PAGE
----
December 18, 2008 • 7:31 pm
Commentators, participants, and historians have suggested connections between the media and the political movements of the 1960s and their interactions that allowed activists to communicate their agendas. By utilizing media coverage of the Trail of Broken Treaties and ensuing occupation of the Bureau of Indian Affairs in 1972 by the American Indian Movement, Indian activists secured a medium in which to voice their goals. The study of the relationship between mass media and the protest movements is important, historian Julia Bond has argued, because “until historians unravel the complex links between the southern freedom struggle and the mass media, their understanding of how the Movement functioned, why it succeeded, and when and where it failed, will be incomplete.” Bond’s declaration can be extended to other movements of the 1960s and 1970s that utilized mass media to their advantage.
The American Indian Movement forcefully inserted their agenda into public discourse and used the print medium to insert their voice into public policy debates. What sort of things were activists talking to the media about? What was the media reporting? Omitting? What was AIM’s message? Did the media report the demonstrator’s goals or was the message lost in the sensationalism of the occupation? Was the occupation of the BIA a successful strategy for disseminating their agenda? Framing Red Power analyzes the ways newspapers covered the American Indian Movement by bringing together digital technologies and traditional historiographical methodologies, allowing historians to pose new questions about the interaction between media sources and political actors.
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Filed under: Research, Scholarship, Digital History, Digital Scholarship, Text Encoding, Textual Analysis, TokenX, Word Cloud
December 11, 2008 • 9:30 am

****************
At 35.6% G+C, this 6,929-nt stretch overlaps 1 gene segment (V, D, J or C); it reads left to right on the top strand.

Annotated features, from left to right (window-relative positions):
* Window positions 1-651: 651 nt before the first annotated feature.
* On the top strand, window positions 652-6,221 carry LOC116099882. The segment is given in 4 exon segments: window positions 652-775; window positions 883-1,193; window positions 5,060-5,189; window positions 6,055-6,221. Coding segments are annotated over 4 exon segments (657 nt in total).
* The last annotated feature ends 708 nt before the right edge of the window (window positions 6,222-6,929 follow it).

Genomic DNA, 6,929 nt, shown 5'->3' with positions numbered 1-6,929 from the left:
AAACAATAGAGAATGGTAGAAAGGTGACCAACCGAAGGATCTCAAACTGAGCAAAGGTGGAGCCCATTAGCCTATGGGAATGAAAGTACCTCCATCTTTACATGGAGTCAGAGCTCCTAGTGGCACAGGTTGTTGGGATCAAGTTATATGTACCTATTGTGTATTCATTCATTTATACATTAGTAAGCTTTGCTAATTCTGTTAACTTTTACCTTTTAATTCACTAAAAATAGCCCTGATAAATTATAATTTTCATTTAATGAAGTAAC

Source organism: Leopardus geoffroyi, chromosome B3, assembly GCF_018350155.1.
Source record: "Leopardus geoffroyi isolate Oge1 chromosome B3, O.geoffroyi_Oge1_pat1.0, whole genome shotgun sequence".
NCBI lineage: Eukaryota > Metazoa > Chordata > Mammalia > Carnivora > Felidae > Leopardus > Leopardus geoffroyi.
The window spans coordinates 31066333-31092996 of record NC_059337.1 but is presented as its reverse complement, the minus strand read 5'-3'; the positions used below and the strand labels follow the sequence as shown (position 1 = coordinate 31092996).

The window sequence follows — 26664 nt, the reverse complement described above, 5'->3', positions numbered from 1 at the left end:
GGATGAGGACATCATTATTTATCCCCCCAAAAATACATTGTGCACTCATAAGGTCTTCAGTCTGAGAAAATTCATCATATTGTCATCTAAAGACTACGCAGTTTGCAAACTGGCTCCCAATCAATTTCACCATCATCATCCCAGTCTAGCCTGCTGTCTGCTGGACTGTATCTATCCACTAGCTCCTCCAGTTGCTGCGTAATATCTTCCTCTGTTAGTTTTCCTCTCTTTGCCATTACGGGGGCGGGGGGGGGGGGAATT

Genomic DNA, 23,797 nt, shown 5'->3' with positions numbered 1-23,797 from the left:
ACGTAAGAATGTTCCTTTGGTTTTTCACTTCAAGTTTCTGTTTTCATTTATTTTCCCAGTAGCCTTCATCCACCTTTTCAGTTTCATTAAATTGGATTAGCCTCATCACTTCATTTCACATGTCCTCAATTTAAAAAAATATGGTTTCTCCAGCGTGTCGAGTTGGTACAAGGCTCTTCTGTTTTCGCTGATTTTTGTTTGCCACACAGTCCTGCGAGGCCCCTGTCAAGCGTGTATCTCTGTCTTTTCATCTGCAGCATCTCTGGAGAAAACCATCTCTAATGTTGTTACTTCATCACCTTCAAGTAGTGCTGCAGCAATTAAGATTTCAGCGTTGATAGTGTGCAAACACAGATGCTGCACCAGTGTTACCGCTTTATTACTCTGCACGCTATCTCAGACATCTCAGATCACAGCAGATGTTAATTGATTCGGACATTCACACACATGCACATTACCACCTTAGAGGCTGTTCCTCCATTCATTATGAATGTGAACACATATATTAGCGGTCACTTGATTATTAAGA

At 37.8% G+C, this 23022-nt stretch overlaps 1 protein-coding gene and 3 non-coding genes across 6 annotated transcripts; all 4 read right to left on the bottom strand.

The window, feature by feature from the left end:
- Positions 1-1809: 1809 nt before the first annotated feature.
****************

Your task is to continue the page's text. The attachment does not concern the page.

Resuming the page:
The Journal of American History launched their podcast, “JAHcast,” this week. Their initial podcast features John Nieto-Phillips speaking with James Meriwether about his article, “‘Worth a Lot of Negro Votes’: Black Voters, Africa, and the 1960 Presidential Campaign.” This is a good first step for the journal to provide open access to research — I’d love to see JAH add panels from their annual meetings and other discussions to their podcasting service rather than center the show on a single article. But it’s good to see the journal engaging new digital technologies.
(Thanks: Dan Cohen)
Filed under: History, Podcasts, History, Journal, Podcasts
December 9, 2008 • 6:35 pm
I’ve neglected to point out that our good friend Andrew Torget and the crew at the Digital Scholarship Lab at the University of Richmond partnered up with Google Earth and created map overlays to analyze state and county voting results from 1980 through 2004. The Voting America map also includes demographic information from the U.S. Census that allows users to get a county-level look at how populations voted over time. The collaboration builds upon the DSL’s Voting America: United States Politics, 1840-2004, which explores the last 164 presidential elections through cinematic and interactive maps.
Filed under: Research, Tools, Digital History, Elections, Google Earth, Political History, Voting
December 9, 2008 • 3:10 pm
We’ve added a page of digital history readings that we’ll keep updated as books come across our desks. I thought it might make a useful resource for readers interested in learning more about history in the digital. If you’re into the fabrication side of things, Bill Turkel has posted some light winter reading for digital humanist makers.
Filed under: Books
December 9, 2008 • 3:04 pm
Seeing as how this blog deals with technology and history, I thought it appropriate to point out that the humble mouse turned forty today.
Filed under: News, History, Technology